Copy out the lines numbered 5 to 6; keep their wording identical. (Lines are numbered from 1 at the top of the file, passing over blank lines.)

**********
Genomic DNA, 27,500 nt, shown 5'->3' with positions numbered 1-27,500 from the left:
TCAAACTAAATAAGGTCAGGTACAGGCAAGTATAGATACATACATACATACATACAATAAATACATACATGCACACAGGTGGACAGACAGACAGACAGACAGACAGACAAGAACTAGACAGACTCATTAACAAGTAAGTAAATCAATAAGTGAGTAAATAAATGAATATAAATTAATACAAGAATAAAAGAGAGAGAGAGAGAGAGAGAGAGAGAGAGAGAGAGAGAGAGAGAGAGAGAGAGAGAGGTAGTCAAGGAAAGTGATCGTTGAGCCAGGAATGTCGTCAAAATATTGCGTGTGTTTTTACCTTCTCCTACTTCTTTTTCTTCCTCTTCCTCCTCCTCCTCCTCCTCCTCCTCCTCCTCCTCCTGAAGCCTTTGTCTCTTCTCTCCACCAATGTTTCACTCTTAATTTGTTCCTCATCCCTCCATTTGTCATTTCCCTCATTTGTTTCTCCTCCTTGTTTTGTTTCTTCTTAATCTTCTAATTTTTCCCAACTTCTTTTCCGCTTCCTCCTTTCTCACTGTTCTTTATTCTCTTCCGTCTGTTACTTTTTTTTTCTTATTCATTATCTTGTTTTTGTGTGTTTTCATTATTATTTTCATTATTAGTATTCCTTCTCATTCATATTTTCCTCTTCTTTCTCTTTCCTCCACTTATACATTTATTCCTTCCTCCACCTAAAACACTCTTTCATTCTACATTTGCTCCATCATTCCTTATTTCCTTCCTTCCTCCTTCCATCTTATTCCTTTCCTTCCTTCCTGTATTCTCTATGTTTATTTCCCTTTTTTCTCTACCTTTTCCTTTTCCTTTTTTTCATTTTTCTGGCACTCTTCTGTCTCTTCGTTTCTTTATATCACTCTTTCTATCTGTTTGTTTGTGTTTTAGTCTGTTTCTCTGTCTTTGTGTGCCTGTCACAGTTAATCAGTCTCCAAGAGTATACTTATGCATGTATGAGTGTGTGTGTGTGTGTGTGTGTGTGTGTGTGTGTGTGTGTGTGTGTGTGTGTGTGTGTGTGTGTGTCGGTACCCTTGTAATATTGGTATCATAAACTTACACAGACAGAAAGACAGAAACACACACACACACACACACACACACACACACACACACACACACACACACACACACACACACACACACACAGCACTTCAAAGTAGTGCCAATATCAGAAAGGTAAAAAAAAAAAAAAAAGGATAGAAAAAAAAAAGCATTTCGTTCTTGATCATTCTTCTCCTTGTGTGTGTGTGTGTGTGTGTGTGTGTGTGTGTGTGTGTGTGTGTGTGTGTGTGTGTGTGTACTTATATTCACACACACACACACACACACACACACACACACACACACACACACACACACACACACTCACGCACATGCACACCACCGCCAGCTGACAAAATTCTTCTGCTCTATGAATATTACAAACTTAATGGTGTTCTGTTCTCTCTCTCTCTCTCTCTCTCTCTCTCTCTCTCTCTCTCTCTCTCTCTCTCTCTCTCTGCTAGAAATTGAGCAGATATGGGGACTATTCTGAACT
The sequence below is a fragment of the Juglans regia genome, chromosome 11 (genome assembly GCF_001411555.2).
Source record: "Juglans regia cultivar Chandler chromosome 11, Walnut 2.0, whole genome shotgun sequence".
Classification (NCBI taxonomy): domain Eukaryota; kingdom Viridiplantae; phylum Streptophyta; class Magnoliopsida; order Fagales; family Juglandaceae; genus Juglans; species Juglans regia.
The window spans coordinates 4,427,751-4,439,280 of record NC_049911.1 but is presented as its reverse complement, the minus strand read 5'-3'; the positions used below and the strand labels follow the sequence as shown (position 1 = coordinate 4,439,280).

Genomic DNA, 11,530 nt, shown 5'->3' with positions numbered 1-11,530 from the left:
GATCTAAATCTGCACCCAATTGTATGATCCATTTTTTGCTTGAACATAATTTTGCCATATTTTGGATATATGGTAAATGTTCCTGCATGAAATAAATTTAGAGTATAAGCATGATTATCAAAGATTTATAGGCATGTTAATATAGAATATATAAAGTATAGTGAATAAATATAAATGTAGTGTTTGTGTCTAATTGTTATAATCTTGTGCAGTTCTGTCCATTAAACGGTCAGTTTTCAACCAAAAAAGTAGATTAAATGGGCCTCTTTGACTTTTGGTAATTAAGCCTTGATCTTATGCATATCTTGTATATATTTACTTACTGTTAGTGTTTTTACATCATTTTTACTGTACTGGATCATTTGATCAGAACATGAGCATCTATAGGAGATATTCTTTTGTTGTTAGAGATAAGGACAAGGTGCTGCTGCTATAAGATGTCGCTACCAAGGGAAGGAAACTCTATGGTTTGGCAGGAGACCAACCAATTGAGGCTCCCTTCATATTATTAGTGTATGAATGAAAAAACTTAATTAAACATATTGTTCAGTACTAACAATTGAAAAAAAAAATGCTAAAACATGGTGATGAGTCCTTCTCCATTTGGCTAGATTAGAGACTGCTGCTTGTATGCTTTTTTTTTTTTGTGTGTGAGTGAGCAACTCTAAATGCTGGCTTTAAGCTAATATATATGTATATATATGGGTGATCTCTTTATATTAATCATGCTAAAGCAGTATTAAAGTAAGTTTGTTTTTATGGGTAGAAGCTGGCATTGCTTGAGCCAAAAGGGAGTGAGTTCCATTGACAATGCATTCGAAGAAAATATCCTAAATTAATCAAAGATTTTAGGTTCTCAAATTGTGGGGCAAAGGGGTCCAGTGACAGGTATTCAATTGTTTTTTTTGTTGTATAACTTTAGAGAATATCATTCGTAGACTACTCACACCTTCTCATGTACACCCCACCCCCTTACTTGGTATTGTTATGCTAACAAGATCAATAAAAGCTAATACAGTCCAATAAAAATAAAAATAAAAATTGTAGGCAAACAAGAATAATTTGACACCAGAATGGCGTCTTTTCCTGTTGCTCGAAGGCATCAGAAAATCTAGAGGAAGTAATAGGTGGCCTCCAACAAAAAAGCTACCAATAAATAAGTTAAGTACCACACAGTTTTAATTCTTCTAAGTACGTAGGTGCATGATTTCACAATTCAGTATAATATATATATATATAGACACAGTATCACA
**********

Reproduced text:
Classification (NCBI taxonomy): domain Eukaryota; kingdom Viridiplantae; phylum Streptophyta; class Magnoliopsida; order Fagales; family Juglandaceae; genus Juglans; species Juglans regia.
The window spans coordinates 4,427,751-4,439,280 of record NC_049911.1 but is presented as its reverse complement, the minus strand read 5'-3'; the positions used below and the strand labels follow the sequence as shown (position 1 = coordinate 4,439,280).